Q&A with Ryan, Nurse Practitioner at Windana

Enrolled Nurses, Registered Nurses and Nurse Practitioners support clients and other staff right across Windana’s services. For International Nurses Day 2022 we caught up with Ryan, who’s a Nurse Practitioner in our Non-Residential Withdrawal (NRW) team, to learn about being a Nurse Practitioner at Windana.

A photo of Ryan smiling. Quote alongside reads: "The more people learn about this role, the more Nurse Practitioner services the community can access.'" Text below reads: "Catching up with Ryan, one of our Nurse Practitioners.

Tell us about your role as Nurse Practitioner in Windana’s NRW team.
I began working for Windana’s NRW home-based treatment program in November 2021. I’m based at the South Eastern Consortium of Alcohol and Drug Agencies (SECADA) in Dandenong. My role provides support to clients needing withdrawal treatment in the comfort of their homes.

My role includes prescribing treatment/s for clients receiving home-based care and ordering pathology and/or diagnostic tests when needed.

Having a Nurse Practitioner within the NRW service gives convenient and easy access to AOD treatments for both clients and Windana. This saves a huge amount of time liaising with client’s GPs to formulate management plans, e.g. prescriptions for AOD medications.

I see the role of a Nurse Practitioner – not just within the NRW service but in AOD services in general – as filling in the gaps we have in the sector.

What skills and expertise does a Nurse Practitioner need working in AOD?
You need to have knowledge of AOD addiction and management, plus skills in how to implement it, as the treatment varies for individuals based on factors like substance use, amount of alcohol intake, other health co-morbidities, etc.

Some people who are affected by AOD also have underlying contributing factors such as multiple health concerns (e.g. chronic diseases, mental health issues), or social and family concerns. You need to deal with these other health concerns and not just AOD alone. Case Management is a very important skill one must have.

Effective communication is a must because you work within an interdisciplinary team and especially at SECADA – wherein different agencies work together – collaboration is important. There is also the task of liaising with external stakeholders (such as GPs and pharmacies).

How does your unique scope of practice help support clients and complement the work of others?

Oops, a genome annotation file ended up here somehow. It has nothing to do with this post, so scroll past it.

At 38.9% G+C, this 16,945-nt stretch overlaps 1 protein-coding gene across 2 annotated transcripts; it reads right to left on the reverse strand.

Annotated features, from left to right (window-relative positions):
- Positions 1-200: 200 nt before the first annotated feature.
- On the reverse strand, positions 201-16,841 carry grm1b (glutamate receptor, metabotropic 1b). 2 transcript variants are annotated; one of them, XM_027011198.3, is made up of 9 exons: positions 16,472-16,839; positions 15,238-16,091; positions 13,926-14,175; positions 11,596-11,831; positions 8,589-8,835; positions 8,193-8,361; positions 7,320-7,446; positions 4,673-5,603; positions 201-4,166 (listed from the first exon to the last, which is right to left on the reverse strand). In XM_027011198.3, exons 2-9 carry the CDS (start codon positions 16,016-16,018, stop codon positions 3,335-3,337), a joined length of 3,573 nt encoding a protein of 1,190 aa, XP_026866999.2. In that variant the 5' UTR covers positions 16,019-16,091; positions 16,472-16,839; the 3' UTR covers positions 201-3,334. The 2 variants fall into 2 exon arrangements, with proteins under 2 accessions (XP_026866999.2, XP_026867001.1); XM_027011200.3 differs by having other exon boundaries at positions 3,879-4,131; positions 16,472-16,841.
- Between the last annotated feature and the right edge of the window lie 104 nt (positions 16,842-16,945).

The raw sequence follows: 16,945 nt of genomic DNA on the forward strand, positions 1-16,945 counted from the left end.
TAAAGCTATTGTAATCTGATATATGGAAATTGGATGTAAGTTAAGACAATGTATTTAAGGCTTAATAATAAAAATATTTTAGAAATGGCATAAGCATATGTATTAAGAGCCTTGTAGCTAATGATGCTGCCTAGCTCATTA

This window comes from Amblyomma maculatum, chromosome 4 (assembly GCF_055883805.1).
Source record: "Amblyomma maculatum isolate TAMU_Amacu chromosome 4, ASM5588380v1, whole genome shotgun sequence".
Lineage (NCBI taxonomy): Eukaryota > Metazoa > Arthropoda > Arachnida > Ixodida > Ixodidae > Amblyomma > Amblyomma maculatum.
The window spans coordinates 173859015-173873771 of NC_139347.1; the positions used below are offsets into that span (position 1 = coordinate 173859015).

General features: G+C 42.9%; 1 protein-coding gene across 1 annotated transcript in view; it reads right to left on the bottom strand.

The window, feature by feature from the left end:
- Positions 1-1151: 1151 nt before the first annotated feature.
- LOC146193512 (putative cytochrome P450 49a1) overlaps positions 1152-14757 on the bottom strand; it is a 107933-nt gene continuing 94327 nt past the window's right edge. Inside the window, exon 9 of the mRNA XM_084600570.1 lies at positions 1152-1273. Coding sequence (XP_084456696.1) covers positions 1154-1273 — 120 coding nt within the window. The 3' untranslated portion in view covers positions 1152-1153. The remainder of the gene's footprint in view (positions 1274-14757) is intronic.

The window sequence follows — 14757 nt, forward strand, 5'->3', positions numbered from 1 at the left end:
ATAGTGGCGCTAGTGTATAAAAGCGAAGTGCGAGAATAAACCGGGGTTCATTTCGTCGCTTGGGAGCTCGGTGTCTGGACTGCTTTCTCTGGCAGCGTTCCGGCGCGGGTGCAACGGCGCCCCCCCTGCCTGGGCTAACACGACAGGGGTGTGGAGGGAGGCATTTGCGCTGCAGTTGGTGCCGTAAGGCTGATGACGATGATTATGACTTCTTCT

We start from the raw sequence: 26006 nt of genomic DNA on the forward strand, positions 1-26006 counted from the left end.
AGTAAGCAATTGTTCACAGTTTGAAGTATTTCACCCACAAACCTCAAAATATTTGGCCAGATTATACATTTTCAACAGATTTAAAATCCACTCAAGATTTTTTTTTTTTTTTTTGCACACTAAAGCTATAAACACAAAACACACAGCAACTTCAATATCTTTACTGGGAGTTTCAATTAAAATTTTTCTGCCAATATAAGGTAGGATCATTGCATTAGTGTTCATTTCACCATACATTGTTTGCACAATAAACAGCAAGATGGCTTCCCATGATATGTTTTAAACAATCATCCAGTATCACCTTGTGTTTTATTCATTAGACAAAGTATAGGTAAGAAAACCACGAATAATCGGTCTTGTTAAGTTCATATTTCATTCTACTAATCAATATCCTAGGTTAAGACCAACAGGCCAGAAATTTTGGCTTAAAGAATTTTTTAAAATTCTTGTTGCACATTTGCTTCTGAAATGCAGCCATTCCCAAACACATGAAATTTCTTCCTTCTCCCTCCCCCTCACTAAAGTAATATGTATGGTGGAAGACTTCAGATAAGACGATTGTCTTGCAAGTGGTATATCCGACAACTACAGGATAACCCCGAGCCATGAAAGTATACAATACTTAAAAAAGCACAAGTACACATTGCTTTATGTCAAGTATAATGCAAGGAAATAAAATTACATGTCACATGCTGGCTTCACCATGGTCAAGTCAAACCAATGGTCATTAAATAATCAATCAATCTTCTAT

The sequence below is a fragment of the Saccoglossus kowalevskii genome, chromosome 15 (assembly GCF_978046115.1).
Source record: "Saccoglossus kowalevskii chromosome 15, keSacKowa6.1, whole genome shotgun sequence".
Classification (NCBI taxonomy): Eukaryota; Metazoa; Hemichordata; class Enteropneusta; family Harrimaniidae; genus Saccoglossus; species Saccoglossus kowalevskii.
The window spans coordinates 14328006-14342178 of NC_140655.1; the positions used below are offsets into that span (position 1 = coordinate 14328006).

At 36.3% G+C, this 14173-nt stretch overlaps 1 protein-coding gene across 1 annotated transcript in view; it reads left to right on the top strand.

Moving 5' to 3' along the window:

It really saves a huge amount of time liaising with a client’s GP before treatment can start.

As a Nurse Practitioner, I can prescribe treatments and medications needed and order pathology tests without waiting for GPs to do these. The role complements other AOD professionals when managing each client’s unique case. One client might need family counselling whereas another client might need chronic disease support. By becoming aware of a client’s needs, we can promote better collaboration with other AOD workers.

What’s most rewarding about being a Nurse Practitioner at Windana?
There are few points worth mentioning! One of them is when I implement personalised treatment plans according to each client’s individual needs. The treatment is more personalised when you spend time with the clients and get to know their stories.

We visit clients at their places to ensure that all is well clinically, so for clients to welcome us into their homes is something special. This means clients trust us and believe in what we do.

It is also rewarding to promote the Nurse Practitioner’s unique role to our clients. It’s a great way to let the community know what Nurse Practitioners can do. The more people know about this role, the more Nurse Practitioner services the community can access.

Lastly, one of my specialities is Chronic Disease Management. I find it rewarding to educate my clients around their other health conditions, such as diabetes and hypertension.

Please share anything else people should know about Nurse Practitioners.
The Nurse Practitioner is a unique role for nurses.

The role is quite new in Australia (began in 2001), compared to other countries like the USA where it began in the 1960s. A Nurse Practitioner is an experienced Registered Nurse who has completed a master’s degree with core units of research, pharmacology and diagnostics to be endorsed as Nurse Practitioner.

Aside from prescribing medications and ordering pathology and imaging, a Nurse Practitioner can refer to other medical specialists such as Endocrinologists and Geriatricians, as well as allied health practitioners.

Nurse Practitioners practice collaboratively with other health professionals to improve access to healthcare for Australian communities through health promotion, disease prevention and health management strategies. They improve health outcomes for specific patient populations or communities.

Nurse Practitioners provide a wide range of healthcare services including the diagnosis and management of acute, chronic and complex health problems. Nurse Practitioners work in various healthcare settings such as primary care clinics, hospitals, rural and regional health and specialist clinics.

Happy International Nurses Day!

Useful resources:

Windana Non-Residential Withdrawal Program leaflet
A two-page PDF leaflet with information on the NRW service including overview, eligibility and referral information. Windana has NRW nurses working in the Casey, Cardinia, Greater Dandenong, Mornington Peninsula and Barwon areas.

South Eastern Consortium of Alcohol and Drug agencies where Ryan is based. SECADA is a single point of contact for a large network of AOD services and offers Intake and Assessment for people in the South Eastern Melbourne catchment.

Australian College of Nurse Practitioners
A page with information on the varied roles of Nurse Practitioners within Australia’s healthcare systems.